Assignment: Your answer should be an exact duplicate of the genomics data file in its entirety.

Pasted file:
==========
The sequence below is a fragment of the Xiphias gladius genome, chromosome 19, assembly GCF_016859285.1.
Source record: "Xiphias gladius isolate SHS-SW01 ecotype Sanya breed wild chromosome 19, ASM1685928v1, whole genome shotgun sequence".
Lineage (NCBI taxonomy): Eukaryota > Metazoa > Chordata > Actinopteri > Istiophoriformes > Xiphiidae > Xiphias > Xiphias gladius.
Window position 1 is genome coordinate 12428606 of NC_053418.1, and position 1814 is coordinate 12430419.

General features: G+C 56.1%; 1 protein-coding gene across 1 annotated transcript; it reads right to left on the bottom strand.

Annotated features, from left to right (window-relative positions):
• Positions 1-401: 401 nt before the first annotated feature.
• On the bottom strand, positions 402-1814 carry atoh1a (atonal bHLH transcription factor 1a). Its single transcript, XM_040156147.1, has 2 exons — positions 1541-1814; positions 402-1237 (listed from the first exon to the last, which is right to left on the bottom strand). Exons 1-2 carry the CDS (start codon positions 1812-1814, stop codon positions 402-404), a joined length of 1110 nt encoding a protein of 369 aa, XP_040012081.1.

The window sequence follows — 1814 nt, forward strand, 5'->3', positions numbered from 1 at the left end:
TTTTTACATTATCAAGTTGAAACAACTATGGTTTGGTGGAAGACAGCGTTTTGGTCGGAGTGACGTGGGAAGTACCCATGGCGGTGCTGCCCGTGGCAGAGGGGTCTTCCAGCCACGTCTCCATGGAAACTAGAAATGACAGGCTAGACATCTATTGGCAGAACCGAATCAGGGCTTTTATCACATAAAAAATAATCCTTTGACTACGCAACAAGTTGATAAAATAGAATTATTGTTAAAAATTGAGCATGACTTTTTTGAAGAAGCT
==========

The sequence below is a fragment of the Xiphias gladius genome, chromosome 19, assembly GCF_016859285.1.
Source record: "Xiphias gladius isolate SHS-SW01 ecotype Sanya breed wild chromosome 19, ASM1685928v1, whole genome shotgun sequence".
Lineage (NCBI taxonomy): Eukaryota > Metazoa > Chordata > Actinopteri > Istiophoriformes > Xiphiidae > Xiphias > Xiphias gladius.
Window position 1 is genome coordinate 12428606 of NC_053418.1, and position 1814 is coordinate 12430419.

General features: G+C 56.1%; 1 protein-coding gene across 1 annotated transcript; it reads right to left on the bottom strand.

Annotated features, from left to right (window-relative positions):
• Positions 1-401: 401 nt before the first annotated feature.
• On the bottom strand, positions 402-1814 carry atoh1a (atonal bHLH transcription factor 1a). Its single transcript, XM_040156147.1, has 2 exons — positions 1541-1814; positions 402-1237 (listed from the first exon to the last, which is right to left on the bottom strand). Exons 1-2 carry the CDS (start codon positions 1812-1814, stop codon positions 402-404), a joined length of 1110 nt encoding a protein of 369 aa, XP_040012081.1.

The window sequence follows — 1814 nt, forward strand, 5'->3', positions numbered from 1 at the left end:
TTTTTACATTATCAAGTTGAAACAACTATGGTTTGGTGGAAGACAGCGTTTTGGTCGGAGTGACGTGGGAAGTACCCATGGCGGTGCTGCCCGTGGCAGAGGGGTCTTCCAGCCACGTCTCCATGGAAACTAGAAATGACAGGCTAGACATCTATTGGCAGAACCGAATCAGGGCTTTTATCACATAAAAAATAATCCTTTGACTACGCAACAAGTTGATAAAATAGAATTATTGTTAAAAATTGAGCATGACTTTTTTGAAGAAGCT